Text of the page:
Looking back at the Rolling Stones guitarist’s second solo album
The love-hate relationship between Mick Jagger and Keith Richards is, of course, an essential part of Rolling Stones lore.
Having known each other since their teen years, the two led the Stones through triumph, tragedy, venom and victory, and yet still mangled to come together to make music as the Rolling Stones.
Richards’ loyalty to his band rarely tempted him to step outside their realms, even when Jagger pursued his own side career as an actor and jet-setting solo superstar. He finally — if somewhat reluctantly — struck out on his own in 1988, releasing his debut solo album Talk Is Cheap when it seemed like his riff with Jagger was in fact put the Stones’ future in jeopardy. The album was well-received and seemed to suggest a follow-up would been the offing.
Nevertheless, he held off, and when the Stones got rolling once again, Richards gave into temptation and opted to release a sophomore set four years later, the tellingly-titled Main Offender. It wasn’t that he was bored — the Stones were responsible for two critically acclaimed albums around the same time, Steel Wheels and Voodoo Lounge, but he was clearly anxious to work with other musicians outside the Stones’ sphere.
Consequently, he gathered a group of like-minded players later dubbed The X-Pensive Winos — drummer, producer, and continuing collaborator Steve Jordan, guitarist and co-producer Waddy Wachtel, bassist and occasional keyboardist Charley Drayton, piano, organ, clavinet and harpsichord player Ivan Neville, and backing vocalists Bernard Fowler and Sarah Dash, both of whom served similar roles with the Stones — and they, in turn, served the riff-ready songs ably, maintaining the generally off-the-cuff attitude that was ultimately Richards’ stock in trade.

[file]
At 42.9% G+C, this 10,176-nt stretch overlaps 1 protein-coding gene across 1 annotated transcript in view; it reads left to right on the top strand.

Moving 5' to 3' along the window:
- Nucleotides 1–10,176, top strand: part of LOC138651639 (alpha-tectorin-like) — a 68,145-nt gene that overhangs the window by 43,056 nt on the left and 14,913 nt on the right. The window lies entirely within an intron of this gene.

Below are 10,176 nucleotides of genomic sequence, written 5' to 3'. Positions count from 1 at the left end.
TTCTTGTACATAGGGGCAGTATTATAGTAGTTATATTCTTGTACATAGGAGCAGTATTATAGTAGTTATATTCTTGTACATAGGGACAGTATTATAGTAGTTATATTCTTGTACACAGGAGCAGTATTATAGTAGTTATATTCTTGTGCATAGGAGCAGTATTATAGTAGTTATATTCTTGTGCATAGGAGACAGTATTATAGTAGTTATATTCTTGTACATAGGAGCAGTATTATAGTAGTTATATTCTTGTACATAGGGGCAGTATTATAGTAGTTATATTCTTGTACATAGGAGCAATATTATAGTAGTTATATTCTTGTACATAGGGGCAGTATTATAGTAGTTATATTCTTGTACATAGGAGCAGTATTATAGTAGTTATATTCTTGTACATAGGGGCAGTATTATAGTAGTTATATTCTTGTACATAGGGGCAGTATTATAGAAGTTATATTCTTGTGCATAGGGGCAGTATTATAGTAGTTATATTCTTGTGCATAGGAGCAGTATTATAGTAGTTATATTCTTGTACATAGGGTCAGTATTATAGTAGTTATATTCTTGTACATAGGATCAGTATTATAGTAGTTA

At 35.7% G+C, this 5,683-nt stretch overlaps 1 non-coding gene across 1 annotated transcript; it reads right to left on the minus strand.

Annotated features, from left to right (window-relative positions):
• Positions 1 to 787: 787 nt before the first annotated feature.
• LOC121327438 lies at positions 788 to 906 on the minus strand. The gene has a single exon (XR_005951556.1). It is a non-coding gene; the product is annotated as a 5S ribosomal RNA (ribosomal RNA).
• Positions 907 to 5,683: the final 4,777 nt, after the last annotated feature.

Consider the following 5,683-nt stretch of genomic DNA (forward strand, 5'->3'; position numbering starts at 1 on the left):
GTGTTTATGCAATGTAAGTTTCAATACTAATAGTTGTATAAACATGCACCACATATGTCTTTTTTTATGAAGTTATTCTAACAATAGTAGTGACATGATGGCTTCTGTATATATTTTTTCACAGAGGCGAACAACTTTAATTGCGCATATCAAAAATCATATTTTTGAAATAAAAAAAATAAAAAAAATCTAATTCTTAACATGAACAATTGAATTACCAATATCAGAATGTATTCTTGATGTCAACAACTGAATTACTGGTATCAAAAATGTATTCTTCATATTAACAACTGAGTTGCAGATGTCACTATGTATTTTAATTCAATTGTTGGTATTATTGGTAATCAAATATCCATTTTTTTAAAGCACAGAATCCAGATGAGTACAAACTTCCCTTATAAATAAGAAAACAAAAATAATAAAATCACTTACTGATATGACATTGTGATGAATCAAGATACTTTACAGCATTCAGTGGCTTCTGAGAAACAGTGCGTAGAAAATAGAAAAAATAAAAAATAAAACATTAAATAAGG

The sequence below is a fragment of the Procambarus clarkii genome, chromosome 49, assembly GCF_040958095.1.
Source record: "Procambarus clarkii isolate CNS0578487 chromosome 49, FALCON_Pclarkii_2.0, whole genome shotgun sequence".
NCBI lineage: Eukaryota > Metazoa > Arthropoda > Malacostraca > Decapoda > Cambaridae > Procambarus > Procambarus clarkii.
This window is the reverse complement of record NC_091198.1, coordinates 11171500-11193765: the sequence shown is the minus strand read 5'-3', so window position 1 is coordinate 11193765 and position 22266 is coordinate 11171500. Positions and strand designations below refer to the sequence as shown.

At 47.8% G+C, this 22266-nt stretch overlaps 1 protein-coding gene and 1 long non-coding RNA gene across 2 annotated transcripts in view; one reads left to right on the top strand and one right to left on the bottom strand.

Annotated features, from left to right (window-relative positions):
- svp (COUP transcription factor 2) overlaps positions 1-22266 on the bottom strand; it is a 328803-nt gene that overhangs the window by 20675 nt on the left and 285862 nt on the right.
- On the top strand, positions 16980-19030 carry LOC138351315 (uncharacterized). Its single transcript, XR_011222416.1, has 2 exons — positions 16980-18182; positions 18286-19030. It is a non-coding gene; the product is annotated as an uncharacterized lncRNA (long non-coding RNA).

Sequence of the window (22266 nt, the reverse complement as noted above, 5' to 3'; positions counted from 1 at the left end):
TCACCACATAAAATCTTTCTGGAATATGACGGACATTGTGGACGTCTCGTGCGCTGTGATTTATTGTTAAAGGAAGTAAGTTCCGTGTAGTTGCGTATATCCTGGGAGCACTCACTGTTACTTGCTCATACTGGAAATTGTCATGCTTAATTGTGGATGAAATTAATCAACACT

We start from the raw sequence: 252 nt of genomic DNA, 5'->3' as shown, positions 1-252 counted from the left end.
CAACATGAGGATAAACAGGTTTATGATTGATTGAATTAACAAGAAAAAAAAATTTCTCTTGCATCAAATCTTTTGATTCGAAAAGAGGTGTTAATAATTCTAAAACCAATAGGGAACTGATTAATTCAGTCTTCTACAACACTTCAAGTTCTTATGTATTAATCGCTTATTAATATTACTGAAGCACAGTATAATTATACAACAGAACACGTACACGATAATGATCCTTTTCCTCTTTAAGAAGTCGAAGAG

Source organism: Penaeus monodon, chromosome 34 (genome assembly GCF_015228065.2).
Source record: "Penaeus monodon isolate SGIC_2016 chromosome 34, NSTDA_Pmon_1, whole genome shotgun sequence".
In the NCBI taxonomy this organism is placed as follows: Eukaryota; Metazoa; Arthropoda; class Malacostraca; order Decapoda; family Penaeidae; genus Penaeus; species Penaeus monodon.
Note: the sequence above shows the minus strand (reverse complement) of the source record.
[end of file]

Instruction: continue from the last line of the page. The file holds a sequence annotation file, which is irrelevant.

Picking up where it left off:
While the album garnered generally favorable reviews when it was released on October 19, 1992, its songs were nothing out of the ordinary. Richards’ prowess as a lead singer was certainly passable by this time, a decided improvement over the plaintive wail that characterized his singing with the Stones. Yet songs such as “999,” “Wicked As It Seems,” “Runnin’ Too Deep,” “Will But You Won’t,”“Eileen,” and “Bodytalks” amounted to little more than a steady strut and an opportunity for Richards to let his attitude temper his approach. All reliable rockers, few stood up to the standards set by the Stones themselves.
VIDEO: Keith Richards “Eileen”
Then again, Richards’ nickname “The Human Riff” didn’t come about by accident. Consequently, his straight ahead approach served its purpose, even if it was little more than an excuse for Richards to simply to strut his stuff. “Words of Wonder” indulged his love of reggae, while “Yap Yap,” “Demon” and “Hate It When You Leave” slowed the pace for the songs that could be considered ballads, at least by Keef’s standards. Overall however, the ten songs showed little change of tone from one song to another, thanks to the plodding pacing and generally unassuming production approach. One might imagine that most originated as jams and then progressed from there.
Richards wouldn’t release another solo studio album until Crosseyed Heart in 2015, but by then it was clear that for all his notoriety, Richards’ role in the Stones would always be the thing he’d hang his heart on. With the passing of Charlie Watts, and only Richards, Jagger and “new guy” Ronnie Wood carrying the band’s banner, there’s really no reason for him to do anything otherwise.